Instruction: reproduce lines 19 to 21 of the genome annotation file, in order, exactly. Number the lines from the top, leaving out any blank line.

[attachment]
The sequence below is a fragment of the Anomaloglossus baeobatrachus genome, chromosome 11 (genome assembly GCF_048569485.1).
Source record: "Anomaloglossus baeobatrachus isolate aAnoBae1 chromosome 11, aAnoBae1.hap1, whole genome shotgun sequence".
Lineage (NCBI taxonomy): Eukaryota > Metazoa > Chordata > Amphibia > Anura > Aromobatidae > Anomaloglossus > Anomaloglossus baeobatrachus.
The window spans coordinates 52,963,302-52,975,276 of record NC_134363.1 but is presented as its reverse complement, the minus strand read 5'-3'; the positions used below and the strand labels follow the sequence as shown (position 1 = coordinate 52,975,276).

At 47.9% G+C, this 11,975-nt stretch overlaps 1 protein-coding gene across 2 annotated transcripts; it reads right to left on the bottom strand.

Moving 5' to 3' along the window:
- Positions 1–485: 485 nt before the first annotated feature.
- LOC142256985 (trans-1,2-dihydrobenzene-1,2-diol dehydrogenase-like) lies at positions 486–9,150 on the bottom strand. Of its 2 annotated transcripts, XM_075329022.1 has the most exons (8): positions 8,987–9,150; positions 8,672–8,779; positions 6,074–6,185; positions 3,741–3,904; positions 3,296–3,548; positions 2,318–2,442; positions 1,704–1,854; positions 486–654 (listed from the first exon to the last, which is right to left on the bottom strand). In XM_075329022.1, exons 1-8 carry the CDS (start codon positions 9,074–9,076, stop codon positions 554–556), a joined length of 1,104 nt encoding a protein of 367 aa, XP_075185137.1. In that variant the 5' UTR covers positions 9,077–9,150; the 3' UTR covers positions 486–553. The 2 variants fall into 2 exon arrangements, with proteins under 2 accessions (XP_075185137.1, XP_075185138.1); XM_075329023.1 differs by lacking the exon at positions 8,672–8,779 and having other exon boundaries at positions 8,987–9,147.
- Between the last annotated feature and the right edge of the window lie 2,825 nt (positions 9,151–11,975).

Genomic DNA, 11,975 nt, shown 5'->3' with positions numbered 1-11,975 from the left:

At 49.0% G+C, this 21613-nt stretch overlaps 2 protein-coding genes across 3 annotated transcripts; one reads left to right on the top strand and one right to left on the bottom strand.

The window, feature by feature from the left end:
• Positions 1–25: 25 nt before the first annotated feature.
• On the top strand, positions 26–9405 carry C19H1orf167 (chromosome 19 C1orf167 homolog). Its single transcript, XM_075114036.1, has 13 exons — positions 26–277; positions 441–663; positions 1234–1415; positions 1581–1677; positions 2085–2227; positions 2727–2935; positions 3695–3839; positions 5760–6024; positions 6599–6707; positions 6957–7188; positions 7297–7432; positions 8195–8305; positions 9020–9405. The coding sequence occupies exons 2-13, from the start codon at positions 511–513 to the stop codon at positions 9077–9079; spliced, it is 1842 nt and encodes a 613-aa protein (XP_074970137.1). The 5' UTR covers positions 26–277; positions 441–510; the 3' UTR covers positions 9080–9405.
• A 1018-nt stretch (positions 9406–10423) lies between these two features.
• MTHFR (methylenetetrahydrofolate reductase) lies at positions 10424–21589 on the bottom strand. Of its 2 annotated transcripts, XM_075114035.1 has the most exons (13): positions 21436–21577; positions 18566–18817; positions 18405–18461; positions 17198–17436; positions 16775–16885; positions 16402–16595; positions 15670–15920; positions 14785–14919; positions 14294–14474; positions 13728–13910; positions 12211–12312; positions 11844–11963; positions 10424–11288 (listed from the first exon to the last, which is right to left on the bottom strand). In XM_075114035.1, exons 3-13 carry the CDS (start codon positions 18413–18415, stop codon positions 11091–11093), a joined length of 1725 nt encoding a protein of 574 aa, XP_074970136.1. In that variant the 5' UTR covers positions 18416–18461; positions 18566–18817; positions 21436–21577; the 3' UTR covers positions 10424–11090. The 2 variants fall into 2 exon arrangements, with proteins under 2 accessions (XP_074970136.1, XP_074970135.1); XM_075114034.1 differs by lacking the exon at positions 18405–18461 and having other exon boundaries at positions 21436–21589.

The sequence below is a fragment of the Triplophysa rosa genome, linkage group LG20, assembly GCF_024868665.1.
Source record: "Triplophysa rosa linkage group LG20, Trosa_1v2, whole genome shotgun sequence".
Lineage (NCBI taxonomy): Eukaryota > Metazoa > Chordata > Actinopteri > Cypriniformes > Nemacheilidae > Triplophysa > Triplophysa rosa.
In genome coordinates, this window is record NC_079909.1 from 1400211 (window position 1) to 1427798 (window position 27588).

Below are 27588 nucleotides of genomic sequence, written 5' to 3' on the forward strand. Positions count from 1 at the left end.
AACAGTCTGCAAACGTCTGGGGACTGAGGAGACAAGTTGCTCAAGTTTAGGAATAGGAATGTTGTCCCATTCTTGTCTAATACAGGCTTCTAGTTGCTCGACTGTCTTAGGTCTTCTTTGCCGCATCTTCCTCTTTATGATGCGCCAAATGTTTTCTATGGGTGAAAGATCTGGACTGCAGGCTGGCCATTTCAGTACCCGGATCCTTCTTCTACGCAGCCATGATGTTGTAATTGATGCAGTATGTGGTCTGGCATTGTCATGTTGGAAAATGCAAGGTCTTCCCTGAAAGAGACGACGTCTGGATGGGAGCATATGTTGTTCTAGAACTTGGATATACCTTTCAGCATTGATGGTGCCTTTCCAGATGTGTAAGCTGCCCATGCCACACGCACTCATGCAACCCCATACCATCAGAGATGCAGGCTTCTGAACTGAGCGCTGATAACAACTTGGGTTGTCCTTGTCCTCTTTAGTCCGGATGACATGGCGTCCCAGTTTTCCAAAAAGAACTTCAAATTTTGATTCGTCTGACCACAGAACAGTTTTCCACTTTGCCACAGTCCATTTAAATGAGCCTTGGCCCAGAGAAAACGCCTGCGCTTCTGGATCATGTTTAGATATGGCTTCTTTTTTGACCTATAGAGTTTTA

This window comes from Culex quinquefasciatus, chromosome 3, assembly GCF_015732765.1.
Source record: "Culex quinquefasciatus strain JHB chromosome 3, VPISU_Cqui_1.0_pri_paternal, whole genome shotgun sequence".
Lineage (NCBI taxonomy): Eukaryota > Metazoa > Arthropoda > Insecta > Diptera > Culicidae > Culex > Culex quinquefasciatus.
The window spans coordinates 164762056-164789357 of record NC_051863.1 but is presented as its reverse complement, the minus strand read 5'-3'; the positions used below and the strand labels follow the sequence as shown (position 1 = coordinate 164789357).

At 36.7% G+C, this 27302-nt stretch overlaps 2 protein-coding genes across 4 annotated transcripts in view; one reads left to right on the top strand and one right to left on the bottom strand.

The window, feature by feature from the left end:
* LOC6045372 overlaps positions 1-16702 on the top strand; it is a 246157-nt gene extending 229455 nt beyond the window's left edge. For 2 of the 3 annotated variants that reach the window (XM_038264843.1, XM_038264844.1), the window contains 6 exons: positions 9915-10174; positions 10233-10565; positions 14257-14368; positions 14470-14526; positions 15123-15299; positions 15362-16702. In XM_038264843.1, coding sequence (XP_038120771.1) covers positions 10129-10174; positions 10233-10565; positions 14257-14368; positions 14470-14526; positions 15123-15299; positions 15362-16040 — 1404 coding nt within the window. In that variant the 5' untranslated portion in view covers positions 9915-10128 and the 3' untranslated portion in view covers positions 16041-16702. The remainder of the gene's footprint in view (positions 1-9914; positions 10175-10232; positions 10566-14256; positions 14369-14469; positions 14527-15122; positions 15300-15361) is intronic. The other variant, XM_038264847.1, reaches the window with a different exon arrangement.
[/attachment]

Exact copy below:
Lineage (NCBI taxonomy): Eukaryota > Metazoa > Chordata > Actinopteri > Cypriniformes > Nemacheilidae > Triplophysa > Triplophysa rosa.
In genome coordinates, this window is record NC_079909.1 from 1400211 (window position 1) to 1427798 (window position 27588).

Below are 27588 nucleotides of genomic sequence, written 5' to 3' on the forward strand. Positions count from 1 at the left end.